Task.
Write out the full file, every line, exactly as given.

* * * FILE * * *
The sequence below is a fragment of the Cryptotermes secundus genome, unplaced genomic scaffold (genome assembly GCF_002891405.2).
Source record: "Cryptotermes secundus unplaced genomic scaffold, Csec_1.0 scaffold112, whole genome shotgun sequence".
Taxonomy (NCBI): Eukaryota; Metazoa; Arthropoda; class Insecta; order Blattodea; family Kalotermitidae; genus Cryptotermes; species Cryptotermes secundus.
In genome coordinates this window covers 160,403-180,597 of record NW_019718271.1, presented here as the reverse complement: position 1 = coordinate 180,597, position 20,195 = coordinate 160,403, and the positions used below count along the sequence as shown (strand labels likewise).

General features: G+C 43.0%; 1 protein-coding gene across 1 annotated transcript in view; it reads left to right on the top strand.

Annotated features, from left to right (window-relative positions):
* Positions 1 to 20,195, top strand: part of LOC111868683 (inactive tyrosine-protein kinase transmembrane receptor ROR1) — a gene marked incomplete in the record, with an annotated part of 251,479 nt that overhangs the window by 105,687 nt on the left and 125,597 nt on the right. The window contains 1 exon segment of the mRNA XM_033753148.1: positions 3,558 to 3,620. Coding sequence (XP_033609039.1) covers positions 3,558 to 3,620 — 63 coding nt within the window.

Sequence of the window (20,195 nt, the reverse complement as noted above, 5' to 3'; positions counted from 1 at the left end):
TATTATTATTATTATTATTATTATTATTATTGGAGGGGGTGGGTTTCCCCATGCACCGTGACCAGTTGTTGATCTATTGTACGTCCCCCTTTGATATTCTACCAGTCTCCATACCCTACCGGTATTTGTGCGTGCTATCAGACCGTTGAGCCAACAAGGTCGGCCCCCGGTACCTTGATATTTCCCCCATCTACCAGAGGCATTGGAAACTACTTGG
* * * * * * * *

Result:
The sequence below is a fragment of the Cryptotermes secundus genome, unplaced genomic scaffold (genome assembly GCF_002891405.2).
Source record: "Cryptotermes secundus unplaced genomic scaffold, Csec_1.0 scaffold112, whole genome shotgun sequence".
Taxonomy (NCBI): Eukaryota; Metazoa; Arthropoda; class Insecta; order Blattodea; family Kalotermitidae; genus Cryptotermes; species Cryptotermes secundus.
In genome coordinates this window covers 160,403-180,597 of record NW_019718271.1, presented here as the reverse complement: position 1 = coordinate 180,597, position 20,195 = coordinate 160,403, and the positions used below count along the sequence as shown (strand labels likewise).

General features: G+C 43.0%; 1 protein-coding gene across 1 annotated transcript in view; it reads left to right on the top strand.

Annotated features, from left to right (window-relative positions):
* Positions 1 to 20,195, top strand: part of LOC111868683 (inactive tyrosine-protein kinase transmembrane receptor ROR1) — a gene marked incomplete in the record, with an annotated part of 251,479 nt that overhangs the window by 105,687 nt on the left and 125,597 nt on the right. The window contains 1 exon segment of the mRNA XM_033753148.1: positions 3,558 to 3,620. Coding sequence (XP_033609039.1) covers positions 3,558 to 3,620 — 63 coding nt within the window.

Sequence of the window (20,195 nt, the reverse complement as noted above, 5' to 3'; positions counted from 1 at the left end):
TATTATTATTATTATTATTATTATTATTATTGGAGGGGGTGGGTTTCCCCATGCACCGTGACCAGTTGTTGATCTATTGTACGTCCCCCTTTGATATTCTACCAGTCTCCATACCCTACCGGTATTTGTGCGTGCTATCAGACCGTTGAGCCAACAAGGTCGGCCCCCGGTACCTTGATATTTCCCCCATCTACCAGAGGCATTGGAAACTACTTGG